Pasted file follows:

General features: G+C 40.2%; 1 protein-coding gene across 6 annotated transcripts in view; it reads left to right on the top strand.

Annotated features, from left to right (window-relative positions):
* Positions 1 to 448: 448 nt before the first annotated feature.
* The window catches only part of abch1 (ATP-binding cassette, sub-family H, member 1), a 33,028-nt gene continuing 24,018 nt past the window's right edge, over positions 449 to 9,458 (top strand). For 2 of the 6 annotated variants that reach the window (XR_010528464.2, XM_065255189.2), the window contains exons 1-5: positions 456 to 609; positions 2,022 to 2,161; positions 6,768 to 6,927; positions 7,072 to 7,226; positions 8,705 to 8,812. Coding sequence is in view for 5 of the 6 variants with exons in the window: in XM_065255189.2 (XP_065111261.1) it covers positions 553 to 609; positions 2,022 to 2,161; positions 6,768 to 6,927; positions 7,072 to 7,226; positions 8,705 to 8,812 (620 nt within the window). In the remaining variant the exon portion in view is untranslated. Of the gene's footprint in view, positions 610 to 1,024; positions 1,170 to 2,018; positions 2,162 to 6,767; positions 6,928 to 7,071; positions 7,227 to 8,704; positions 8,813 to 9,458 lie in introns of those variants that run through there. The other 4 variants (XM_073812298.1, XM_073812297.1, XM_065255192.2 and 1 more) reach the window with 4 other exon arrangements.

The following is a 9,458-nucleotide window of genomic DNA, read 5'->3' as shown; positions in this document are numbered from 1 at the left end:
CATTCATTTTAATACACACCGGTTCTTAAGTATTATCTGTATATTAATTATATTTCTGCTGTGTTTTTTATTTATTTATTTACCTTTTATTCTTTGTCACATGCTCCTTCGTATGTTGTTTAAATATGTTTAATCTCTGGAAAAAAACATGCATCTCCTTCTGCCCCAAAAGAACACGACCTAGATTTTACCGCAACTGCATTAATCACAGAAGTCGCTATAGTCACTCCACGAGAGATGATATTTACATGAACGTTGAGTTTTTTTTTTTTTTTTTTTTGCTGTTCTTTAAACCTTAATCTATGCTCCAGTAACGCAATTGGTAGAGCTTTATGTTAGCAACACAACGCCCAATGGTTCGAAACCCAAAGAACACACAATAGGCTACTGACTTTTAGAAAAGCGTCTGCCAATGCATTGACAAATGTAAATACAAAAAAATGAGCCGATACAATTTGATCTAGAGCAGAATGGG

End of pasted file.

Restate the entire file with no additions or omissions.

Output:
General features: G+C 40.2%; 1 protein-coding gene across 6 annotated transcripts in view; it reads left to right on the top strand.

Annotated features, from left to right (window-relative positions):
* Positions 1 to 448: 448 nt before the first annotated feature.
* The window catches only part of abch1 (ATP-binding cassette, sub-family H, member 1), a 33,028-nt gene continuing 24,018 nt past the window's right edge, over positions 449 to 9,458 (top strand). For 2 of the 6 annotated variants that reach the window (XR_010528464.2, XM_065255189.2), the window contains exons 1-5: positions 456 to 609; positions 2,022 to 2,161; positions 6,768 to 6,927; positions 7,072 to 7,226; positions 8,705 to 8,812. Coding sequence is in view for 5 of the 6 variants with exons in the window: in XM_065255189.2 (XP_065111261.1) it covers positions 553 to 609; positions 2,022 to 2,161; positions 6,768 to 6,927; positions 7,072 to 7,226; positions 8,705 to 8,812 (620 nt within the window). In the remaining variant the exon portion in view is untranslated. Of the gene's footprint in view, positions 610 to 1,024; positions 1,170 to 2,018; positions 2,162 to 6,767; positions 6,928 to 7,071; positions 7,227 to 8,704; positions 8,813 to 9,458 lie in introns of those variants that run through there. The other 4 variants (XM_073812298.1, XM_073812297.1, XM_065255192.2 and 1 more) reach the window with 4 other exon arrangements.

The following is a 9,458-nucleotide window of genomic DNA, read 5'->3' as shown; positions in this document are numbered from 1 at the left end:
CATTCATTTTAATACACACCGGTTCTTAAGTATTATCTGTATATTAATTATATTTCTGCTGTGTTTTTTATTTATTTATTTACCTTTTATTCTTTGTCACATGCTCCTTCGTATGTTGTTTAAATATGTTTAATCTCTGGAAAAAAACATGCATCTCCTTCTGCCCCAAAAGAACACGACCTAGATTTTACCGCAACTGCATTAATCACAGAAGTCGCTATAGTCACTCCACGAGAGATGATATTTACATGAACGTTGAGTTTTTTTTTTTTTTTTTTTTGCTGTTCTTTAAACCTTAATCTATGCTCCAGTAACGCAATTGGTAGAGCTTTATGTTAGCAACACAACGCCCAATGGTTCGAAACCCAAAGAACACACAATAGGCTACTGACTTTTAGAAAAGCGTCTGCCAATGCATTGACAAATGTAAATACAAAAAAATGAGCCGATACAATTTGATCTAGAGCAGAATGGG